COPENHAGEN/WASHINGTON: The WHO’s European director warned that the COVID-19 pandemic won’t end until at least 70 percent of people are vaccinated, and criticized Europe’s vaccine rollout as “too slow”. The World Health Organization’s regional director for Europe Hans Kluge said countries and their populations must not become complacent about the pandemic.
“Don’t think the COVID-19 pandemic is over,” Kluge told AFP in an interview, while adding that vaccination rates needed to increase. “The pandemic will be over once we reach 70 percent minimum coverage in vaccination,” the regional director said. In the 53 countries and territories that make up the WHO’s European region – including several in Central Asia – 26 percent of the population has received a first dose of a COVID-19 vaccine.
In the European Union, 36.6 percent of the population has received at least one dose and 16.9 percent have been fully vaccinated, according to a count by AFP. Kluge said one of his main concerns was the increased contagiousness of new variants. “We know for example that the B.1617 (Indian variant) is more transmissible than the B.117 (British variant), which already was more transmissible than the previous strain,” Kluge noted.
Cases of the so-called Indian variant have been recorded in 27 of the region’s 53 countries, while the number of new cases, and deaths, has fallen for five consecutive weeks, reaching their lowest levels since mid-October. Worldwide, new cases have dropped for four weeks in a row, according to an AFP tally. But while vaccines have proven effective against coronavirus mutations, people must still be vigilant, Kluge emphasized.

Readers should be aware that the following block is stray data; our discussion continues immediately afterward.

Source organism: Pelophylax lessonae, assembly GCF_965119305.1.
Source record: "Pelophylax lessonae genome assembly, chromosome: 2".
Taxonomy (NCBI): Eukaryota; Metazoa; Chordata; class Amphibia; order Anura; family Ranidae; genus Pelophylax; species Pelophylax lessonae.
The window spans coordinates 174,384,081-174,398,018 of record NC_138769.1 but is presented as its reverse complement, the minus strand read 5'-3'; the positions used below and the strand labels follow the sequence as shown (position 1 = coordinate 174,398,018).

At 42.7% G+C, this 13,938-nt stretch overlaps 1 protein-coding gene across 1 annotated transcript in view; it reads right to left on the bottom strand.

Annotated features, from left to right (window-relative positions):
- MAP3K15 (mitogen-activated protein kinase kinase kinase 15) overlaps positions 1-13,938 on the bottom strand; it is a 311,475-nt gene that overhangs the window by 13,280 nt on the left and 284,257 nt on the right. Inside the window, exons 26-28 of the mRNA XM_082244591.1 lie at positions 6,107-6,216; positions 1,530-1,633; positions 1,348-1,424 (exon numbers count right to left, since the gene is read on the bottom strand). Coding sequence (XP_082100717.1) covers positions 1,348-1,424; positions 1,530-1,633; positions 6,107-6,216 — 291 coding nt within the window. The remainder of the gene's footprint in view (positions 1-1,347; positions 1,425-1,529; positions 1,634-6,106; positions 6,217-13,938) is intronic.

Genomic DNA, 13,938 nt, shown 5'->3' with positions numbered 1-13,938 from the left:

The Belgian doctor said a major concern was that “people drop their guards that they become complacent,” especially going into the summer months. In addition, large gatherings are on the horizon in conjunction with the European football championship. “Let’s finally give COVID-19 the red card, don’t allow extra time for COVID-19,” Kluge quipped, repeating advice to maintain social distances and wear facemasks.
He also underscored that speed is “of essence” during the pandemic. “Our best friend is speed, time is working against us, (and) the vaccination roll-out still goes too slow,” Kluge said. “We need to accelerate, we need to enlarge the number of vaccines,” and European countries needed to show more solidarity. “It is not acceptable that some countries start to vaccinate the younger, healthy part of the population, while other countries in our region still did not cover all the healthcare workers and the most vulnerable people,” Kluge said.
Meanwhile, the United States said Friday it is seriously considering creating a vaccine passport for Americans traveling abroad. “We’re taking a very close look at that,” Homeland Security Secretary Alejandro Mayorkas said of the idea of special documentation for vaccinated Americans who want to travel overseas, as inoculation drives allow Europe and other regions of the world to start opening up from pandemic restrictions.
The administration of President Joe Biden, Mayorkas told ABC television, wants to ensure that “any passport that we provide for vaccinations is accessible to all and that no one is disenfranchised”. Mayorkas’ agency oversees the Transportation Security Administration. The European Union is working to introduce a vaccine travel document for this summer so it can welcome back badly needed tourists, and some EU countries plan to introduce certificates at the national level.
But the idea is controversial in the US. Some conservative states like Florida and Texas reject the idea of vaccine travel documents on grounds this would violate peoples’ basic rights. Last week a lawmaker who supports former president Donald Trump caused an uproar by saying a vaccine passport would be like the yellow star that the Nazis forced Jews to wear. In April White House press secretary Jen Psaki said there was no federal law requiring people to get vaccination certificate in order to travel. – AFP